Occult Potions, Haunting Calls

Historically, some fowl have been maligned by more societies than others. Ancient writings have long equated dark forces with nocturnal birds, and of those, the owl is most commonly connected with death and necromancy. This holds true for many non-Christian cultures, too. Mayan texts describe the inhabitants of that civilization’s underworld, Xibalba, as possessing owl-like features, and the birds were considered the realm’s messengers to the living (6). For the Romans, owls were synonymous with the dark arts. In fact, according to naturalists John Sparks and Tony Soper, “The screech owl, Striges, was the Roman name for a witch” (7). Owls were also deemed the avian associates of Hecate, the Roman goddess of witchcraft (8). Not surprisingly, classical literature describes witches (e.g., Canidia in Horace’s Epode V and Medea in Book VII of Ovid’s The Metamorphoses) using owl ingredients for their special potions, perhaps later influencing Shakespeare’s rendering of the witches’ brew in Macbeth (9).

Besides the owl’s nighttime hunting regimen, the bird’s eerie cries must in part have played a role in its sinister reputation. After all, the haunting screech-call of the barn owl seems undoubtedly demonic! To the primitive mind—and to possibly many folks today—birds capable of emitting such eerie sounds must surely be adroit in fomenting evil.

Understandably, some people in parts of South America and Africa are known to be wary of guacharos residing in caverns for similar reasons (10). One European explorer described “the horrible noise” that “thousands” of these birds can make: “Their shrill and piercing cries strike the vaults of the rocks, and are repeated by the subterranean echoes” (11). Manx shearwaters in the rugged, north coastal areas of the United Kingdom are notorious for their haunting cries (12). A few other birds, notes folklore scholar Venetia Newell, are known for strange calls around dusk or at night; these include swifts, nightjars, and curlews (13).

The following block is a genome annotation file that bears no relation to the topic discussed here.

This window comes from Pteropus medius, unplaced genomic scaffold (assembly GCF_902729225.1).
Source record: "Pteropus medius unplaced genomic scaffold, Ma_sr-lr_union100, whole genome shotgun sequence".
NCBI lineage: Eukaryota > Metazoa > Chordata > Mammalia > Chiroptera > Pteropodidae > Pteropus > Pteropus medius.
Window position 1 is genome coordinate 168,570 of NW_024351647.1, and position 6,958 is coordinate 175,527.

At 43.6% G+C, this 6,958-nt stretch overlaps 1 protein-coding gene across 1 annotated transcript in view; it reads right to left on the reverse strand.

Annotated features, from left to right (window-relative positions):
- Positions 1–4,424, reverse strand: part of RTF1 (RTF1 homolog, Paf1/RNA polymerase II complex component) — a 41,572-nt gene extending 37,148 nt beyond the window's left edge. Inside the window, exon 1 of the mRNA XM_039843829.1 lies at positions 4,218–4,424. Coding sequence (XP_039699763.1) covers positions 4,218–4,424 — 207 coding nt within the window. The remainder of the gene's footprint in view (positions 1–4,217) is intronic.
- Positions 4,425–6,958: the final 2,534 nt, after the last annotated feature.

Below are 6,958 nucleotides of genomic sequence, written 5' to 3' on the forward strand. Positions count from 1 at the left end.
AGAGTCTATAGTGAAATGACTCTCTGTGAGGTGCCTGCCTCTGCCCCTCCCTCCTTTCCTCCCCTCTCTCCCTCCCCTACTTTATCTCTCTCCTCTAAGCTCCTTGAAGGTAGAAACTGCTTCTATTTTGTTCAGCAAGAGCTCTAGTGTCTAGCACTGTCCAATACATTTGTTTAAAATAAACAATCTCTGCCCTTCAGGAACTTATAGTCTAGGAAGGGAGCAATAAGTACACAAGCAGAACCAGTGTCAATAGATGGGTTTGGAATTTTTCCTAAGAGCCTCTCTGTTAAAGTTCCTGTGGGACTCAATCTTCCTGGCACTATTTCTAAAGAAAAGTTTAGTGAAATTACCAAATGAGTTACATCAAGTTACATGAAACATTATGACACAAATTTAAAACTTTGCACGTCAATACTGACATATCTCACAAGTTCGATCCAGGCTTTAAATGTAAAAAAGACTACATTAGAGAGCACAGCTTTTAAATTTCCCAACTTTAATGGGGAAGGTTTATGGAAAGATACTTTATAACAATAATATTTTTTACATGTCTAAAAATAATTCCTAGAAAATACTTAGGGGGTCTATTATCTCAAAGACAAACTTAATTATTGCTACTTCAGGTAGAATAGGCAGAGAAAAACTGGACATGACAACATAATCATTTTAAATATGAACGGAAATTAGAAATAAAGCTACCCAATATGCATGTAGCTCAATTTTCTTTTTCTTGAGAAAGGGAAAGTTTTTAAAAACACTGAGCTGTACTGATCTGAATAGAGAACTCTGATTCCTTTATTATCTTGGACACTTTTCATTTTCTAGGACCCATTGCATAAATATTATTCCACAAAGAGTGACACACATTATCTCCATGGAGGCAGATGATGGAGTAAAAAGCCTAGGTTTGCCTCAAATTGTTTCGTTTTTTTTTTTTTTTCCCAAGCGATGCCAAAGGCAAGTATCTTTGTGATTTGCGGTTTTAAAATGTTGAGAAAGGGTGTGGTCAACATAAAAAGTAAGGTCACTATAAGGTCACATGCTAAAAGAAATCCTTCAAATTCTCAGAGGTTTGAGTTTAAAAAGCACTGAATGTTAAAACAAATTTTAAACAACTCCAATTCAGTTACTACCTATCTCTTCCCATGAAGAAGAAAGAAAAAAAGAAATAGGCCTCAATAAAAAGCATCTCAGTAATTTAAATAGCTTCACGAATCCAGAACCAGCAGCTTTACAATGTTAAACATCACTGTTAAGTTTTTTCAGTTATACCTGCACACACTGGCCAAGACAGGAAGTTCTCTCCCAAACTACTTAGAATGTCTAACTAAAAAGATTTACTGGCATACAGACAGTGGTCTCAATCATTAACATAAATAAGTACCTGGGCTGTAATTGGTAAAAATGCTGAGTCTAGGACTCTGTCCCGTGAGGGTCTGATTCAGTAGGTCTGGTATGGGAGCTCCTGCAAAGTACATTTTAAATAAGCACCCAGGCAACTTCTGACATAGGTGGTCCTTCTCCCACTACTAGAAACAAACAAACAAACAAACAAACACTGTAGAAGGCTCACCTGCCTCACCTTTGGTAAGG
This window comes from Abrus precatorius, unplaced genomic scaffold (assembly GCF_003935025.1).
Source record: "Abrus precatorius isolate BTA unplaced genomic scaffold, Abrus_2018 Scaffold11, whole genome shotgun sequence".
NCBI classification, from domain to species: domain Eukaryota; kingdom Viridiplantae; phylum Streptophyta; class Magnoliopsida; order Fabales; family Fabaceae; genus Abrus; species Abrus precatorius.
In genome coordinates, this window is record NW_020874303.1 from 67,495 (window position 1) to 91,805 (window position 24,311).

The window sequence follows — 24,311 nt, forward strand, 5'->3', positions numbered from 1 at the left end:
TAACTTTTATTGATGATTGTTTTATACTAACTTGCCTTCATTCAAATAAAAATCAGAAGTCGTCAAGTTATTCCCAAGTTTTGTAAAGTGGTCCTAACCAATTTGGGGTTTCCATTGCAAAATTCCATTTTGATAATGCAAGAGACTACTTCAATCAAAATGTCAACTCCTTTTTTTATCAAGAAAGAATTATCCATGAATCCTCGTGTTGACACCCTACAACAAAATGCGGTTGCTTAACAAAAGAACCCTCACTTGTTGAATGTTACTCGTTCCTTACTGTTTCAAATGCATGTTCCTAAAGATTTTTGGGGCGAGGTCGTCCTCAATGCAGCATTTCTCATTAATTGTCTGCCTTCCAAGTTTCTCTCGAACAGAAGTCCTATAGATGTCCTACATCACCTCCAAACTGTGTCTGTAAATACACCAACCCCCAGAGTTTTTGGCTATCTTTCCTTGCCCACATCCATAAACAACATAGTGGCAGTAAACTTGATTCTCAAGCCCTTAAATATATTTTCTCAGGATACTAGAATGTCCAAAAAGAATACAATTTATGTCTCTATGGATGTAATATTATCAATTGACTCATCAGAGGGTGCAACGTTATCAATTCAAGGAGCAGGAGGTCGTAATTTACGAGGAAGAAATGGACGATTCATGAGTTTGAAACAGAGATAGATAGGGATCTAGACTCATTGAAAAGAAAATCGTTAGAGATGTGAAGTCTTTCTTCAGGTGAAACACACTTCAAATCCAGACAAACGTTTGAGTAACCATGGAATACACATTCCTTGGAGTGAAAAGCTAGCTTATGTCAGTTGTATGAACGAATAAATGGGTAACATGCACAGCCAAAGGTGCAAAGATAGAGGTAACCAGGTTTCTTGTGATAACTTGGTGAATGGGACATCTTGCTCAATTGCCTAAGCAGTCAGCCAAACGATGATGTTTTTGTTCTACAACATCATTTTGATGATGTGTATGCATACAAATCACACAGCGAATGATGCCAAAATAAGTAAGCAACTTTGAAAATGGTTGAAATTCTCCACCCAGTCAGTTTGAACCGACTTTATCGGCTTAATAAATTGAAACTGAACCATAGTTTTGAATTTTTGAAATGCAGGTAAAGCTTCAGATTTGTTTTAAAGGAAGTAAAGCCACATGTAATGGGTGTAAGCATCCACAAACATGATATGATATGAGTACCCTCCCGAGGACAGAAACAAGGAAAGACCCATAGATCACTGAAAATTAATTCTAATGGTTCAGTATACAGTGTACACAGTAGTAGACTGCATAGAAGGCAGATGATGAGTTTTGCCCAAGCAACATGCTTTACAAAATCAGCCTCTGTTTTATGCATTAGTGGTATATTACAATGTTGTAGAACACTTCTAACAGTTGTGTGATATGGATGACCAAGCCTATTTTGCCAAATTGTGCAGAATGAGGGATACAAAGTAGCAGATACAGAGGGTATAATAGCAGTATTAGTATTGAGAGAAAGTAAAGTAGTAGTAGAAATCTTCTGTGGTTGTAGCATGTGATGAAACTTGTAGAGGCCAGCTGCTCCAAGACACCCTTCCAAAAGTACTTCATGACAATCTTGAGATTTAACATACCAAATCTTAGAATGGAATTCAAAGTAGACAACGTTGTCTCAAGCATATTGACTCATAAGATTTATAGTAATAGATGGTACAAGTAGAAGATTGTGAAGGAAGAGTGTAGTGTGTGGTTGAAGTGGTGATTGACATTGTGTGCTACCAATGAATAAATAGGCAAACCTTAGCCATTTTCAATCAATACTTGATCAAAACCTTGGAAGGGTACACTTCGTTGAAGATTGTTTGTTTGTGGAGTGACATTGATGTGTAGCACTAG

Tainted with Satan’s Blood, the Witch’s Hex

Some feathered creatures, due to their unusual behavior, have also garnered associations with the devil and witchcraft. Based on its appearance alone, the European yellowhammer, the beautiful avian subject celebrated in the verse of nineteenth-century British Romantic poet John Clare, initially seems an unlikely candidate for one of Satan’s favorites. However, the bird’s eggs bear an odd feature, appearing to display cryptic markings. As Clare describes in his “The Yellowhammer’s Nest”: “Five eggs, pen-scribbled o’er with ink their shells / Resembling writing scrawls which fancy reads / As nature’s poesy and pastoral spells.” But where the poet sees beauty, superstitious minds presume evil. Edward Armstrong addresses the bird’s reputation (“gouted with the taint o’ the de’il’s blood”) in his The New Naturalist: A Survey of British Natural History – The Folklore of Birds, noting that the strange egg markings may have been interpreted in the past as “cabbalistic signs” and unholy to Christians (14).